Beth Simon, University of California, San Diego, USADoes CS teacher content training deliver what is needed in the classroom?
What are required local computing content courses for teachers in your country/state? Where do teachers in preparation find them? In Computer Science programs? In Education programs? How do these courses align with the specific content/standards for your school classrooms? Is there school content not even covered in your CS program? In this activity-laden talk we'll explore whether traditional Computer Science courses/programs are the most efficient and effective way of preparing CS school teachers and explore what teacher-specific computing courses might look like. Come prepared to discuss!
Dr. Beth Simon is a Teaching Professor in the Education Studies Department at the University of California, San Diego. She designs, teaches, and analyzes courses to support the development of pre-service and in-service K-12 computing teachers in the United States. Beth is especially interested in the challenges of scaling training and support of computing teachers to meet the desires of governments to get computing education into our schools quickly. As a member of CSForAll, she embraces the mission to make high-quality computer science an integral part of the educational experience of all K-12 students and teachers and to support student pathways to college and career success. Dr. Simon is the higher education advisor to the San Diego Computer Science Teachers Association chapter, a member of the code.org San Diego regional partner team, and co-lead of the Computer Science Standards Advisory Committee for California. Most importantly, she has enjoyed working with hundreds of K-12 computing teachers in the San Diego region to build capacity for computing education in our schools while working to ensure students participation is representative of student body demographics. Dr. Simon has previously studied methods of increasing student success in university introductory programming courses, has led the adoption of Peer Instruction in university CS classrooms, has studied assessments in introductory programming, and the "commonsense" computing knowledge our students bring to their computing studies.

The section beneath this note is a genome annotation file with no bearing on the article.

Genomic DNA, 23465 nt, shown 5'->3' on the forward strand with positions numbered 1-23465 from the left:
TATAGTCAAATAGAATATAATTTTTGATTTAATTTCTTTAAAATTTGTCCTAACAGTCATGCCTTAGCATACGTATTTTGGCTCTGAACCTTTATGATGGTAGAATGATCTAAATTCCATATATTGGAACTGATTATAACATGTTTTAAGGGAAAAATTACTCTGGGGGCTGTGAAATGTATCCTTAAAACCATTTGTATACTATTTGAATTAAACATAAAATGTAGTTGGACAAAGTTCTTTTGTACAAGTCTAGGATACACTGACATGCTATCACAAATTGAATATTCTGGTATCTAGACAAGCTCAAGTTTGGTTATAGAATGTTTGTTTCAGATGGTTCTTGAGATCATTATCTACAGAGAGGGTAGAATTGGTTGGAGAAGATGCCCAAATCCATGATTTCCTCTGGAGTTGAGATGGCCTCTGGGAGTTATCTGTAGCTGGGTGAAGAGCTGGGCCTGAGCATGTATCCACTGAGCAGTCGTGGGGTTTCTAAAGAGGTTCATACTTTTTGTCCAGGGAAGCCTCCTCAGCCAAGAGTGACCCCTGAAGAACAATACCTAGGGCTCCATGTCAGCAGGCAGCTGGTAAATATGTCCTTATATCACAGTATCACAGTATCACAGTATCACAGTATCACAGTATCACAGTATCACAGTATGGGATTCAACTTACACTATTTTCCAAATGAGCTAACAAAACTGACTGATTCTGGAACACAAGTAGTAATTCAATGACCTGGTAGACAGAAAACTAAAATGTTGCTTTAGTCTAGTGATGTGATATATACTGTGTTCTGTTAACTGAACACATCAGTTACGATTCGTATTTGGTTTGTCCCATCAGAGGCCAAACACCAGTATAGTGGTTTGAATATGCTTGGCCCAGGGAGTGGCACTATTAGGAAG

Sue Sentance, Raspberry PI Foundation, UKMoving to mainstream: developing computing for all
In 2018, the Department for Education in England awarded a contract for £80m for a 4-year programme of development of teacher training and student resources in Computing. Together with a mandatory curriculum for computing for all children aged 5-16 since 2014, this represents one of the most substantial moves towards educating all children in the discipline of Computing in the world. But what challenges does this bring? What are the major implications of establishing computing as a core and foundation subject? What can we learn from this endeavour? In this talk I will look at what we have learned about implementing computing as a foundational subject and the implications for the computing education research agenda.
Sue Sentance works at the Raspberry Pi Foundation as Chief Learning Officer where she leads a team creating learning materials for formal and non-formal education and courses for teachers. She is also part of the National Centre for Computing Education project, a government-funded initiative to equip thousands of teachers with the skills to deliver the computing curriculum. Her research interests are programming pedagogy, the PRIMM pedagogical model, teacher professional development, and the use of physical computing. She is an active member of the Computing At School (CAS) Board where she set up the BCS Certificate in Computer Science Teaching and established CAS Research. She was a member of the Royal Society's Computing Education Advisory group and in 2017 was awarded the BERA Public Engagement and Impact Award for her services to computing education.
Questions? Please contact Quintin Cutts (School of Computing Science, University of Glasgow, Scotland).